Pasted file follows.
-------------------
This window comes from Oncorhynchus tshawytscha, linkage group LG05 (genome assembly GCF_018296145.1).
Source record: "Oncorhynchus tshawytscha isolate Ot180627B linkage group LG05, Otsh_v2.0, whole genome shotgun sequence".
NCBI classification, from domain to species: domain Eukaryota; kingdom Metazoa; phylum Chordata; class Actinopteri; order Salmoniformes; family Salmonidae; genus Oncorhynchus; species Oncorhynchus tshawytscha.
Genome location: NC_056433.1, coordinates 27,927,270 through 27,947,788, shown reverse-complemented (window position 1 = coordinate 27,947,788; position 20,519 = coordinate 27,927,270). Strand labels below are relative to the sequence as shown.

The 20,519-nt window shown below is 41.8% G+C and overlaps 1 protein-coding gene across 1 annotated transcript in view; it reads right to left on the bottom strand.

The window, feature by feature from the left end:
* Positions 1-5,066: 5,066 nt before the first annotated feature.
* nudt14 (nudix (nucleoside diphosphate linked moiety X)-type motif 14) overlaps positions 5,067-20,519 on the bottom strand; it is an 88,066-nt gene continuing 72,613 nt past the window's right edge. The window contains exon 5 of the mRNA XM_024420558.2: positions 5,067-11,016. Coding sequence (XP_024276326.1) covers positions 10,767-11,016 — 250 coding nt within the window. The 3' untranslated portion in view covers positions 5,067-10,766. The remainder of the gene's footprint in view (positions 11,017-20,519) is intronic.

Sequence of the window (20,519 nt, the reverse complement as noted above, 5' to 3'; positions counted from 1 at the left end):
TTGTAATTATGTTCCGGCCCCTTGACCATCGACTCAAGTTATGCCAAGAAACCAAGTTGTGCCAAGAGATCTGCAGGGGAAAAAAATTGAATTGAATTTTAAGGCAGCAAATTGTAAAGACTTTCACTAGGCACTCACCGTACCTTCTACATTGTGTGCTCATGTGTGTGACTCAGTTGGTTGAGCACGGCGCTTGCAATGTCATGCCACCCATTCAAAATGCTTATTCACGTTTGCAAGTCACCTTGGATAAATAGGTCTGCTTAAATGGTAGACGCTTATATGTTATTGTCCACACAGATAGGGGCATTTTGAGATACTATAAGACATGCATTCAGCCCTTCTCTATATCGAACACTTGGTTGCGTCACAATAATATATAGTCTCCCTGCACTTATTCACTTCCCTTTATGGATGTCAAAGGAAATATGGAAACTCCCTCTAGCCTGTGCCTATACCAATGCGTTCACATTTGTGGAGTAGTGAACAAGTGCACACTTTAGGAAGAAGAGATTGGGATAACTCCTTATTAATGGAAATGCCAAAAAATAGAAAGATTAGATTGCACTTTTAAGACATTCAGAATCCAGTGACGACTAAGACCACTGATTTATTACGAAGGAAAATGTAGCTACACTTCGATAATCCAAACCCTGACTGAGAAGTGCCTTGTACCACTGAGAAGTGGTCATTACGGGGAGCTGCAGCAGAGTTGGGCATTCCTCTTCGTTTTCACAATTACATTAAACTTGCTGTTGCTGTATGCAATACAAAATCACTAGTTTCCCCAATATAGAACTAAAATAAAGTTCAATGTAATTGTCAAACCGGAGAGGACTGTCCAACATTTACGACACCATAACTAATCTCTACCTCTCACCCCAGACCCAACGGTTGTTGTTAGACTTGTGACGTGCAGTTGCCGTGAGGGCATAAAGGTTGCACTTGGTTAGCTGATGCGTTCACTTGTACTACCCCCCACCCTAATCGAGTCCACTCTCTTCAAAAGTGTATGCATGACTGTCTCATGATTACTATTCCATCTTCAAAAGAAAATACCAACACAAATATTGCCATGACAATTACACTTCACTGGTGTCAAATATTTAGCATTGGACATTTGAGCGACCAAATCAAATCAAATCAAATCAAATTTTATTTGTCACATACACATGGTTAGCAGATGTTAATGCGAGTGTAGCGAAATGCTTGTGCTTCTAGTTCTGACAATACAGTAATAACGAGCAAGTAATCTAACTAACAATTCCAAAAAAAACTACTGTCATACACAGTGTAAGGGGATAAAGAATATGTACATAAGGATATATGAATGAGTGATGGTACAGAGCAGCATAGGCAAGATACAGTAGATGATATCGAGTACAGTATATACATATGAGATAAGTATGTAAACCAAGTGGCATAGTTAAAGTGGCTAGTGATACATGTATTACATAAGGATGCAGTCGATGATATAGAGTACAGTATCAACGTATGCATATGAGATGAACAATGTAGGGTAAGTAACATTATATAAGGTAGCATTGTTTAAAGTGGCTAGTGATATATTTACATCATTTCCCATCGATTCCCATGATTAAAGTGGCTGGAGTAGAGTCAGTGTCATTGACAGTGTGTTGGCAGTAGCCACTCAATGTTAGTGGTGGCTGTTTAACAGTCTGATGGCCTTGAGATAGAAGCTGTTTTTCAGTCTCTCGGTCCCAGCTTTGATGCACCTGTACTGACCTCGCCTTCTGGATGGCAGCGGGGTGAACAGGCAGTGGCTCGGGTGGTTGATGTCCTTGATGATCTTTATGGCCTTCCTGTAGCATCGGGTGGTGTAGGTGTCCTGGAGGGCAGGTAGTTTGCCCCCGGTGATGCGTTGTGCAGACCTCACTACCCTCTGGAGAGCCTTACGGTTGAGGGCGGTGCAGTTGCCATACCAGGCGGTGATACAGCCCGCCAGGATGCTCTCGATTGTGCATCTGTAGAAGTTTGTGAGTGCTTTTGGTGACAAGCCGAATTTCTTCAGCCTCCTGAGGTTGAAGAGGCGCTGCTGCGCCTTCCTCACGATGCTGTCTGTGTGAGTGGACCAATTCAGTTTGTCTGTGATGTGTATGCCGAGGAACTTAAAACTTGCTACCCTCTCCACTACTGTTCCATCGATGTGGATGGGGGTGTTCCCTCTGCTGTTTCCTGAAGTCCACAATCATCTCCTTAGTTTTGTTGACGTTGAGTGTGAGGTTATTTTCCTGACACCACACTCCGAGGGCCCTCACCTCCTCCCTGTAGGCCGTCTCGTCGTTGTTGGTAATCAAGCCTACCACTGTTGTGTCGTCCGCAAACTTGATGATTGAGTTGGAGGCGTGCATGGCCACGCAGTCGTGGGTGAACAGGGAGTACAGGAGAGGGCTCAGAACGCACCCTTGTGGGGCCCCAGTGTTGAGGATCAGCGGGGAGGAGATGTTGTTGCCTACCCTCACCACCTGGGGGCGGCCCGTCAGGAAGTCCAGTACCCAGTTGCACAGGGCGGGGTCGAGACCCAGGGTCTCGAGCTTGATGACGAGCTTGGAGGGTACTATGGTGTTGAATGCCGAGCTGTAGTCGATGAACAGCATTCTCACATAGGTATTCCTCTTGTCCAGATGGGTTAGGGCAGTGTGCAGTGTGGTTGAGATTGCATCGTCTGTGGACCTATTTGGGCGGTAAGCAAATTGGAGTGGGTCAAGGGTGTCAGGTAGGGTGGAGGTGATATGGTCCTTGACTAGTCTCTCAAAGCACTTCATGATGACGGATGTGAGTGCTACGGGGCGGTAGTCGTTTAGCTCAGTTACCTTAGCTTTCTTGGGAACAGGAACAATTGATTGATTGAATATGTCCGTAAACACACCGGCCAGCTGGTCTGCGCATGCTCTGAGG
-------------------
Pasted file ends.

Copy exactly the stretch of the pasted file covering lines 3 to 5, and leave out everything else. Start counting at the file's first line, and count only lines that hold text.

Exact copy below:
NCBI classification, from domain to species: domain Eukaryota; kingdom Metazoa; phylum Chordata; class Actinopteri; order Salmoniformes; family Salmonidae; genus Oncorhynchus; species Oncorhynchus tshawytscha.
Genome location: NC_056433.1, coordinates 27,927,270 through 27,947,788, shown reverse-complemented (window position 1 = coordinate 27,947,788; position 20,519 = coordinate 27,927,270). Strand labels below are relative to the sequence as shown.

The 20,519-nt window shown below is 41.8% G+C and overlaps 1 protein-coding gene across 1 annotated transcript in view; it reads right to left on the bottom strand.